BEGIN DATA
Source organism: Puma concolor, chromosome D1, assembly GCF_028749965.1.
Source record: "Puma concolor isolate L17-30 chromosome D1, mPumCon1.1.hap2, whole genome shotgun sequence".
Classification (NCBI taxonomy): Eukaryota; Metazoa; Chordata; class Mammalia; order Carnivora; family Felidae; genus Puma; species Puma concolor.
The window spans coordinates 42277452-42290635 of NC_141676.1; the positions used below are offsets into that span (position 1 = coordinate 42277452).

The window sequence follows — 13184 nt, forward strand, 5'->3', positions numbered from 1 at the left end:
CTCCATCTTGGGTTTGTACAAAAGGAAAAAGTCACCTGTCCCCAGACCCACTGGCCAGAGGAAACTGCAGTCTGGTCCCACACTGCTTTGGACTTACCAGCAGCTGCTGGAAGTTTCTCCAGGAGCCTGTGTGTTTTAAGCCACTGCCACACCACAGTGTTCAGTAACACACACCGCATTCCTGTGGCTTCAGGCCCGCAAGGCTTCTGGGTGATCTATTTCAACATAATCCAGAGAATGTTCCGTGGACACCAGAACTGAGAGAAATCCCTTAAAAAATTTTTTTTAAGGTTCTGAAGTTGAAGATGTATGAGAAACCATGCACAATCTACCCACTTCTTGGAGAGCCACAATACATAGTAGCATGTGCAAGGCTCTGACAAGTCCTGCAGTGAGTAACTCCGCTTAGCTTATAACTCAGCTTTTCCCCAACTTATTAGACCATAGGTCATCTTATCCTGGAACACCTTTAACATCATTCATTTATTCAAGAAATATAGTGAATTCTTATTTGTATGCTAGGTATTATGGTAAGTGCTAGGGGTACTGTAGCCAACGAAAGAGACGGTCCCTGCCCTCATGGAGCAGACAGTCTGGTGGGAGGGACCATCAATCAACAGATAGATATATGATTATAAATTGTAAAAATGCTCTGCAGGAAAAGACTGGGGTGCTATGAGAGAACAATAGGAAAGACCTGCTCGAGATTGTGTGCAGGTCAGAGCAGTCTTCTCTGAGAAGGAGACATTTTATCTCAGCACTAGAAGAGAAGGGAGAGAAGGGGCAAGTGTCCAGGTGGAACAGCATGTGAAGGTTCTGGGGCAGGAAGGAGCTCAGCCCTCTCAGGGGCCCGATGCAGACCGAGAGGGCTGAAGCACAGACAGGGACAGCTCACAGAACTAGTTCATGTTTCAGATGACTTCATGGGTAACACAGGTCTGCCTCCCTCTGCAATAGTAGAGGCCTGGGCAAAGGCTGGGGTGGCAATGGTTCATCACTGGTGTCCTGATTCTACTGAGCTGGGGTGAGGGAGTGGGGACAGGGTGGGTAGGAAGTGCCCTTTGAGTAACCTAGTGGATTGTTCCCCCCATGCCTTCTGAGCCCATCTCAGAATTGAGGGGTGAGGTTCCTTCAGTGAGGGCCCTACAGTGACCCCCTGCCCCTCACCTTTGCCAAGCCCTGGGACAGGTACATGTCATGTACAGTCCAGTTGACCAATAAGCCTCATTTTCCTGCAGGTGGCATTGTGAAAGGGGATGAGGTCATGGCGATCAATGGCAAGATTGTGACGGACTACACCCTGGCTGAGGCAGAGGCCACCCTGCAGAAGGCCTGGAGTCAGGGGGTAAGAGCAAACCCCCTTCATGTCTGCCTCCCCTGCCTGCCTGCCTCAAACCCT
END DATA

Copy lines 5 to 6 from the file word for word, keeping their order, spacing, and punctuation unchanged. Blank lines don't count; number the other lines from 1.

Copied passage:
The window sequence follows — 13184 nt, forward strand, 5'->3', positions numbered from 1 at the left end:
CTCCATCTTGGGTTTGTACAAAAGGAAAAAGTCACCTGTCCCCAGACCCACTGGCCAGAGGAAACTGCAGTCTGGTCCCACACTGCTTTGGACTTACCAGCAGCTGCTGGAAGTTTCTCCAGGAGCCTGTGTGTTTTAAGCCACTGCCACACCACAGTGTTCAGTAACACACACCGCATTCCTGTGGCTTCAGGCCCGCAAGGCTTCTGGGTGATCTATTTCAACATAATCCAGAGAATGTTCCGTGGACACCAGAACTGAGAGAAATCCCTTAAAAAATTTTTTTTAAGGTTCTGAAGTTGAAGATGTATGAGAAACCATGCACAATCTACCCACTTCTTGGAGAGCCACAATACATAGTAGCATGTGCAAGGCTCTGACAAGTCCTGCAGTGAGTAACTCCGCTTAGCTTATAACTCAGCTTTTCCCCAACTTATTAGACCATAGGTCATCTTATCCTGGAACACCTTTAACATCATTCATTTATTCAAGAAATATAGTGAATTCTTATTTGTATGCTAGGTATTATGGTAAGTGCTAGGGGTACTGTAGCCAACGAAAGAGACGGTCCCTGCCCTCATGGAGCAGACAGTCTGGTGGGAGGGACCATCAATCAACAGATAGATATATGATTATAAATTGTAAAAATGCTCTGCAGGAAAAGACTGGGGTGCTATGAGAGAACAATAGGAAAGACCTGCTCGAGATTGTGTGCAGGTCAGAGCAGTCTTCTCTGAGAAGGAGACATTTTATCTCAGCACTAGAAGAGAAGGGAGAGAAGGGGCAAGTGTCCAGGTGGAACAGCATGTGAAGGTTCTGGGGCAGGAAGGAGCTCAGCCCTCTCAGGGGCCCGATGCAGACCGAGAGGGCTGAAGCACAGACAGGGACAGCTCACAGAACTAGTTCATGTTTCAGATGACTTCATGGGTAACACAGGTCTGCCTCCCTCTGCAATAGTAGAGGCCTGGGCAAAGGCTGGGGTGGCAATGGTTCATCACTGGTGTCCTGATTCTACTGAGCTGGGGTGAGGGAGTGGGGACAGGGTGGGTAGGAAGTGCCCTTTGAGTAACCTAGTGGATTGTTCCCCCCATGCCTTCTGAGCCCATCTCAGAATTGAGGGGTGAGGTTCCTTCAGTGAGGGCCCTACAGTGACCCCCTGCCCCTCACCTTTGCCAAGCCCTGGGACAGGTACATGTCATGTACAGTCCAGTTGACCAATAAGCCTCATTTTCCTGCAGGTGGCATTGTGAAAGGGGATGAGGTCATGGCGATCAATGGCAAGATTGTGACGGACTACACCCTGGCTGAGGCAGAGGCCACCCTGCAGAAGGCCTGGAGTCAGGGGGTAAGAGCAAACCCCCTTCATGTCTGCCTCCCCTGCCTGCCTGCCTCAAACCCT